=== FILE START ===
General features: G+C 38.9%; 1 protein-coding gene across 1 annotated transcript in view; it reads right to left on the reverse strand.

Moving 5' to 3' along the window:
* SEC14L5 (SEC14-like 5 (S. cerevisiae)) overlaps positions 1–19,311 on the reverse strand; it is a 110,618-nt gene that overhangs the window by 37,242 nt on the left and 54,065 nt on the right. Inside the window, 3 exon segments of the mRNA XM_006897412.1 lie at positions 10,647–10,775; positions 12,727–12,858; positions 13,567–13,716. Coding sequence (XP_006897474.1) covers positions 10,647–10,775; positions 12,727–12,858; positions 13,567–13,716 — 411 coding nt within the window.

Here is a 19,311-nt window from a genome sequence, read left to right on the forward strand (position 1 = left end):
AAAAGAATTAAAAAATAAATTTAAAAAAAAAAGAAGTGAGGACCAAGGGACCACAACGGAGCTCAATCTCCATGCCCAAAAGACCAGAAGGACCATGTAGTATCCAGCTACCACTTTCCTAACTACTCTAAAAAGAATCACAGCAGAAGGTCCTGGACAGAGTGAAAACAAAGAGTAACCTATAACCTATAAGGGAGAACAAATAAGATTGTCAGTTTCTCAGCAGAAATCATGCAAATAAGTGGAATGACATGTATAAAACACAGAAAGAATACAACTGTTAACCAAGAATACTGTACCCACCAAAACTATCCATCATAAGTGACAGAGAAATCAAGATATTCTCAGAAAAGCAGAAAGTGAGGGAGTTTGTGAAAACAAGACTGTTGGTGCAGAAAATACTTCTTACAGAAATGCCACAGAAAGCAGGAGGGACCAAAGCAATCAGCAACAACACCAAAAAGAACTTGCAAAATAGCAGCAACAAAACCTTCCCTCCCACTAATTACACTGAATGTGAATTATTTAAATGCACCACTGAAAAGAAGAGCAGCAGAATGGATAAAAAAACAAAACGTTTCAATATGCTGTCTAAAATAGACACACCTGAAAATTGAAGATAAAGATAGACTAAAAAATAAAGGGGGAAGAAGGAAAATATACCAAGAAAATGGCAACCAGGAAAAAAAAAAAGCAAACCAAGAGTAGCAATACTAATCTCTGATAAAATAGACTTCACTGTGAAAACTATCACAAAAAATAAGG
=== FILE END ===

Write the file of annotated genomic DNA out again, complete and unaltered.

General features: G+C 38.9%; 1 protein-coding gene across 1 annotated transcript in view; it reads right to left on the reverse strand.

Moving 5' to 3' along the window:
* SEC14L5 (SEC14-like 5 (S. cerevisiae)) overlaps positions 1–19,311 on the reverse strand; it is a 110,618-nt gene that overhangs the window by 37,242 nt on the left and 54,065 nt on the right. Inside the window, 3 exon segments of the mRNA XM_006897412.1 lie at positions 10,647–10,775; positions 12,727–12,858; positions 13,567–13,716. Coding sequence (XP_006897474.1) covers positions 10,647–10,775; positions 12,727–12,858; positions 13,567–13,716 — 411 coding nt within the window.

Here is a 19,311-nt window from a genome sequence, read left to right on the forward strand (position 1 = left end):
AAAAGAATTAAAAAATAAATTTAAAAAAAAAAGAAGTGAGGACCAAGGGACCACAACGGAGCTCAATCTCCATGCCCAAAAGACCAGAAGGACCATGTAGTATCCAGCTACCACTTTCCTAACTACTCTAAAAAGAATCACAGCAGAAGGTCCTGGACAGAGTGAAAACAAAGAGTAACCTATAACCTATAAGGGAGAACAAATAAGATTGTCAGTTTCTCAGCAGAAATCATGCAAATAAGTGGAATGACATGTATAAAACACAGAAAGAATACAACTGTTAACCAAGAATACTGTACCCACCAAAACTATCCATCATAAGTGACAGAGAAATCAAGATATTCTCAGAAAAGCAGAAAGTGAGGGAGTTTGTGAAAACAAGACTGTTGGTGCAGAAAATACTTCTTACAGAAATGCCACAGAAAGCAGGAGGGACCAAAGCAATCAGCAACAACACCAAAAAGAACTTGCAAAATAGCAGCAACAAAACCTTCCCTCCCACTAATTACACTGAATGTGAATTATTTAAATGCACCACTGAAAAGAAGAGCAGCAGAATGGATAAAAAAACAAAACGTTTCAATATGCTGTCTAAAATAGACACACCTGAAAATTGAAGATAAAGATAGACTAAAAAATAAAGGGGGAAGAAGGAAAATATACCAAGAAAATGGCAACCAGGAAAAAAAAAAAGCAAACCAAGAGTAGCAATACTAATCTCTGATAAAATAGACTTCACTGTGAAAACTATCACAAAAAATAAGG